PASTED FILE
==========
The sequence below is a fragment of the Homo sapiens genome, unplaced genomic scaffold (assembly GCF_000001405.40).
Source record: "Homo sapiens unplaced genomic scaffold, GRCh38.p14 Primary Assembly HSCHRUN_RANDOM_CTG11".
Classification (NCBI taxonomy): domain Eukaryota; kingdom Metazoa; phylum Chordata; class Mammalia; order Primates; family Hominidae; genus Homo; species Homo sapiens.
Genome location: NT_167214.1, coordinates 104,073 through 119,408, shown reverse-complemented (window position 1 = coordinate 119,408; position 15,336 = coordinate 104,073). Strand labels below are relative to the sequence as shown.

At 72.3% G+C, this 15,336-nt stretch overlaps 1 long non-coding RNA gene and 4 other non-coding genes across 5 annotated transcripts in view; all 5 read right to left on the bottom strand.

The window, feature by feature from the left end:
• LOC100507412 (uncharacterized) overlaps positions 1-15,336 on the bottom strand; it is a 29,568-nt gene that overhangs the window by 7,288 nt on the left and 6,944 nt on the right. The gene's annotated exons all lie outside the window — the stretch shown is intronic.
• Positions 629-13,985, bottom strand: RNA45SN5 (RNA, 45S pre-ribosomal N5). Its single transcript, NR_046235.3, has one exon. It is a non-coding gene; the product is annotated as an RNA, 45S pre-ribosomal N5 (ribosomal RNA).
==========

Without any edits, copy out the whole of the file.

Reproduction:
The sequence below is a fragment of the Homo sapiens genome, unplaced genomic scaffold (assembly GCF_000001405.40).
Source record: "Homo sapiens unplaced genomic scaffold, GRCh38.p14 Primary Assembly HSCHRUN_RANDOM_CTG11".
Classification (NCBI taxonomy): domain Eukaryota; kingdom Metazoa; phylum Chordata; class Mammalia; order Primates; family Hominidae; genus Homo; species Homo sapiens.
Genome location: NT_167214.1, coordinates 104,073 through 119,408, shown reverse-complemented (window position 1 = coordinate 119,408; position 15,336 = coordinate 104,073). Strand labels below are relative to the sequence as shown.

At 72.3% G+C, this 15,336-nt stretch overlaps 1 long non-coding RNA gene and 4 other non-coding genes across 5 annotated transcripts in view; all 5 read right to left on the bottom strand.

The window, feature by feature from the left end:
• LOC100507412 (uncharacterized) overlaps positions 1-15,336 on the bottom strand; it is a 29,568-nt gene that overhangs the window by 7,288 nt on the left and 6,944 nt on the right. The gene's annotated exons all lie outside the window — the stretch shown is intronic.
• Positions 629-13,985, bottom strand: RNA45SN5 (RNA, 45S pre-ribosomal N5). Its single transcript, NR_046235.3, has one exon. It is a non-coding gene; the product is annotated as an RNA, 45S pre-ribosomal N5 (ribosomal RNA).